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5f6dccf Jul 20, 2010
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# unlambda, leak-all, and fn exist because of the fiddly nature of
# closures in eight. If a symbol that is used in the lambda-list has
# already been bound, that closure ends up being a more immediate
# environment than the function-call itself, and that argument's value
# will be ignored in favor of the closed value. It avoid this, we must
# leak all the symbols in the lambda list. Before that can be done,
# ..., ', and optional arguments must be stripped. Unlambda does the
# stripping.
(set! unlambda
'((list)
(oif list
(oif (is (car list) '...)
(unlambda (cdr list))
(cons (oif (atom-p (car list))
(car list)
(oif (atom-p (car (car list)))
# Is it a quoted arg or optional arg?
(oif (is (car (car list)) '')
(car (cdr (car list)))
(car (car list)))
# Or a quoted optional argument?
(oif (is (car (car (car list))) '')
(car (cdr (car (car list))))
(signal "Bad lambda list!"))))
(unlambda (cdr list)))) ())))
# In order to avoid unsightly errors, all functions are given a
# function-name. Without this, debugging is a pain, and with it, the
# interpreter can verify that what it is applying is a function. Until
# fn is written, the function-name must be added by hand.
(set-info unlambda (cons (cons 'function-name (cons 'unlambda ())) ()))
# Leak-all leaks a list of symbol from a closure. 'Leaking' just means
# removing that symbol from the closing (more or less permanently).
(set! leak-all '((list closure)
(oif list (leak-all (cdr list)
(leak (car list) closure)) closure)))
(set-info leak-all (cons (cons 'function-name (cons 'leak-all ())) ()))
# Yay! It's fn, Eight's version of lambda. Note that the function-name
# is built in.
(set! fn '(('lambda-list ... 'code)
(set-info (cons lambda-list
(leak-all (unlambda lambda-list) code))
(cons (cons 'function-name (cons 'anonymous-function ())) ()))))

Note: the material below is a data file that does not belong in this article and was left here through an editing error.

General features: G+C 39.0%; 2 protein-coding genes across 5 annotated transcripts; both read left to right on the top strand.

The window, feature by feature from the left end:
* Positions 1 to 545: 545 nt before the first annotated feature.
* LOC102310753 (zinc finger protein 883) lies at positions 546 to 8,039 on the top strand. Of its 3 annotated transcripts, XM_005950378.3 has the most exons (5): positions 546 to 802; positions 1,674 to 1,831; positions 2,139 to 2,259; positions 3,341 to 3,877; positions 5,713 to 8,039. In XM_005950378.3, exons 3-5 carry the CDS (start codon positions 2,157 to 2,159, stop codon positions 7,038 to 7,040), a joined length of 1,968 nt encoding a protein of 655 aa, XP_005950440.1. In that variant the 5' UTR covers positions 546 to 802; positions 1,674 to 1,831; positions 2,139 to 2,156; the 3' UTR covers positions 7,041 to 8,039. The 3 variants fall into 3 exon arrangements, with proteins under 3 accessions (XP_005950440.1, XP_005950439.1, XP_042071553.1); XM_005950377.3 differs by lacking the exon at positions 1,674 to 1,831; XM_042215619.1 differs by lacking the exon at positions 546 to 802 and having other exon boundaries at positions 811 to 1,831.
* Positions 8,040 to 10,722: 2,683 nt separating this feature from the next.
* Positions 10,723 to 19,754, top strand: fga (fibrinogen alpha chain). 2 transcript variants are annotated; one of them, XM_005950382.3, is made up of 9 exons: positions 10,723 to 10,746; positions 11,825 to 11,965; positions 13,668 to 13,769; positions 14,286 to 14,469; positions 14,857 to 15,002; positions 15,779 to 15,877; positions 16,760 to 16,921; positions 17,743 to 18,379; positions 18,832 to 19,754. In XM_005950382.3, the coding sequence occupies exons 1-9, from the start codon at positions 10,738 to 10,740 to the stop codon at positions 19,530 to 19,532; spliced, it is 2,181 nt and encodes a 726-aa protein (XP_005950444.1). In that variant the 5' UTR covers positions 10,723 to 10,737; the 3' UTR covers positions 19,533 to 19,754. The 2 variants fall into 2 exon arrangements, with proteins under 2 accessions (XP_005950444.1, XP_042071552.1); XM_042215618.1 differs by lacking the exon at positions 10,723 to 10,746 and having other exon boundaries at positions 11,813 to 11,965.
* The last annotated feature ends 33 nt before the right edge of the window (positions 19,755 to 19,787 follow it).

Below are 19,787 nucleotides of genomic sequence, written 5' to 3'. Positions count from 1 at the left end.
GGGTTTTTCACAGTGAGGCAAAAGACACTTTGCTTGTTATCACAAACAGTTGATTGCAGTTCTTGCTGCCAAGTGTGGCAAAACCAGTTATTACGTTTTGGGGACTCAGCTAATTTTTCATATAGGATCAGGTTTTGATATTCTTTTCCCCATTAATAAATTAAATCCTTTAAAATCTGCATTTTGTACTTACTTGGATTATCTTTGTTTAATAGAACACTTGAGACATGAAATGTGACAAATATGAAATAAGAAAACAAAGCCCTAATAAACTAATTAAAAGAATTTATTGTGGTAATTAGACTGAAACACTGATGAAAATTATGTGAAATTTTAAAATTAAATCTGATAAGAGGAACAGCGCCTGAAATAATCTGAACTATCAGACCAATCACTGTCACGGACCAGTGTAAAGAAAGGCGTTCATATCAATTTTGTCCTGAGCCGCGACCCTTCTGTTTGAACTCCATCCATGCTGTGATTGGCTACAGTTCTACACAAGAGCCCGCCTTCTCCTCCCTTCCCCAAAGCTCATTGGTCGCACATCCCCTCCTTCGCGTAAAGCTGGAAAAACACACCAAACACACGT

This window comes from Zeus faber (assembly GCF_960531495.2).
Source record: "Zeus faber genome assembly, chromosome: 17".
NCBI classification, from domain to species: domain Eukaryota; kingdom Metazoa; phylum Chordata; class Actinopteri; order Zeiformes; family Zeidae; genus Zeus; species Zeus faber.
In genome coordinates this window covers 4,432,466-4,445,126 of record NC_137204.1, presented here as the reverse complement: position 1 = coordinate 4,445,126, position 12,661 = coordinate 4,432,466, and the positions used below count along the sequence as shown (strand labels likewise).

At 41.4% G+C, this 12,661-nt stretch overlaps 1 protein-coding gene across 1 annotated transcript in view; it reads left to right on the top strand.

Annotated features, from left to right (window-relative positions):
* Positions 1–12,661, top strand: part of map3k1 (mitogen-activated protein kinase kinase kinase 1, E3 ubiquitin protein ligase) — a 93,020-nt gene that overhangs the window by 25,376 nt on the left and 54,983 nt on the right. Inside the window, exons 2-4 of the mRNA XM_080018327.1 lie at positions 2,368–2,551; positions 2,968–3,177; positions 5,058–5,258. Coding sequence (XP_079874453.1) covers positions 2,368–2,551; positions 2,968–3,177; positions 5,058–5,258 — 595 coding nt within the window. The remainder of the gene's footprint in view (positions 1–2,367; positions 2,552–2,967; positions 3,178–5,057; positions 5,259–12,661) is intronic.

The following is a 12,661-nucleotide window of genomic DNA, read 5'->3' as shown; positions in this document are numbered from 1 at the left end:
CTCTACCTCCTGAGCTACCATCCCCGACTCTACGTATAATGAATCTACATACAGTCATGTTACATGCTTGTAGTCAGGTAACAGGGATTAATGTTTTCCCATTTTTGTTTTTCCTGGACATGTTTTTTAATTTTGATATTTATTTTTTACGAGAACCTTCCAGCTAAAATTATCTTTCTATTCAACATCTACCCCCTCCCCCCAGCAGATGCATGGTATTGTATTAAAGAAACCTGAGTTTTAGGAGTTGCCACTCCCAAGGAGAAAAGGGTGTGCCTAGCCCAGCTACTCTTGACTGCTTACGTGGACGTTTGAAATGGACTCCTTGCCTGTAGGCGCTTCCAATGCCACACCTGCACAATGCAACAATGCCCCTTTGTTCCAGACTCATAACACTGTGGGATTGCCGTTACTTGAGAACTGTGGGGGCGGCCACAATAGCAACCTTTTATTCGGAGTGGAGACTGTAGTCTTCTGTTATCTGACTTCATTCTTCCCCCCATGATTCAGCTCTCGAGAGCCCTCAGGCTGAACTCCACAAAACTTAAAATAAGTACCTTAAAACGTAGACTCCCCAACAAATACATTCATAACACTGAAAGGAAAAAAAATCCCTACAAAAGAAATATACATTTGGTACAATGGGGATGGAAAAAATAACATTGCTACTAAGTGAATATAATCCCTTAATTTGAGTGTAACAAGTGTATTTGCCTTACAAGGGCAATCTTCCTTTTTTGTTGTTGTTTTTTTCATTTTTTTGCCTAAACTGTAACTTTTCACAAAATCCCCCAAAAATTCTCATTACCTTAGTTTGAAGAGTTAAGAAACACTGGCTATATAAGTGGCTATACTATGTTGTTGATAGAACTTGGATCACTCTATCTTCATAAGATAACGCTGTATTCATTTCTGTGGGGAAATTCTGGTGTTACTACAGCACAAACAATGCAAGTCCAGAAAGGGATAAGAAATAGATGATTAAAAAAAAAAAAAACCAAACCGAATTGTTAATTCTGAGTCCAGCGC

(set-info fn (cons (cons 'function-name (cons 'fn ())) ()))
(set! string-p (fn (string) (oif string
(oif (character-p (car string))
(string-p (cdr string))
())
t)))
(set-info string-p (cons (cons 'function-name (cons 'string-p ())) ()))
# Aaand def. Where fn defines anonymous functions, def binds a
# function to a name. TODO this should include an optional help string.
(set! def (fn ('name 'lambda-list ... 'code)
(set! ,name
(set-info (fn ,lambda-list *(oif (string-p (car code))
(cdr code) code))
(cons (cons 'function-name
(cons name ()))
(oif (string-p (car code))
(cons (cons 'help
(cons (car code) ())) ())
()))))))
(set-info def (cons (cons 'function-name (cons 'def ())) ()))
(def no (x)
"Returns t if x is (). Returns () otherwise."
(is x ()))
(def assoc (key al)
"Assoc takes a key and a list of the form ((key1 value1) (key2
value2) (key3 value3)). If I called assoc with the key 'key2 and the
above list (which can be called an assoc-list or a rib), assoc will
return (value2). Be careful, and note that this is a list of one
element! If you want just the value, you must take (first (assoc key
alist)).
It may seem strange to return a list like this, but doing so has two
advantages:
1. If there is no corresponding value in the list, assoc returns (),
but if the key is *bound* to (), assoc returns (()).
2. If the value needs to be changed, setting the first element of the
returned list will set the value in the original rib."
(oif (no al)
()
(oif (is (car (car al)) key)
(cdr (car al))
(assoc key (cdr al)))))
(set! newline "
")
(def format-assoc (scope)
"format-scope takes an assoc list, and formats it as
key -> value.
"
(oif (handle-signals (fn (a) t)
(no (is ,(car (car scope))
(car (cdr (car scope))))))
(print " | "
(car (car scope))
" -> "
(car (cdr (car scope))) newline))
(oif (cdr scope)
(format-assoc (cdr scope))))
(def format-stack-trace (trace)
(print " V"
newline
" "
(car (assoc 'function-name
(get-info (car (car trace)))))
newline)
(format-assoc (car (cdr (car trace))))
(oif (cdr trace)
(format-stack-trace (cdr trace))))
(def print-stack-trace (continuation)
"print-stack-trace takes a continuation, and prints out the
functions that were called (and the arguments they were called with)
that lead up to the creation of that continuation. Try:
(print-stack-trace (call/cc indentity))
This function is most frequently used when dealing with unexpected
signals."
(format-stack-trace (stack-trace continuation)))
# There! Now we're in condition to make a real base-signal-handler.
# Signals are of the form (continuation data), and data is usually of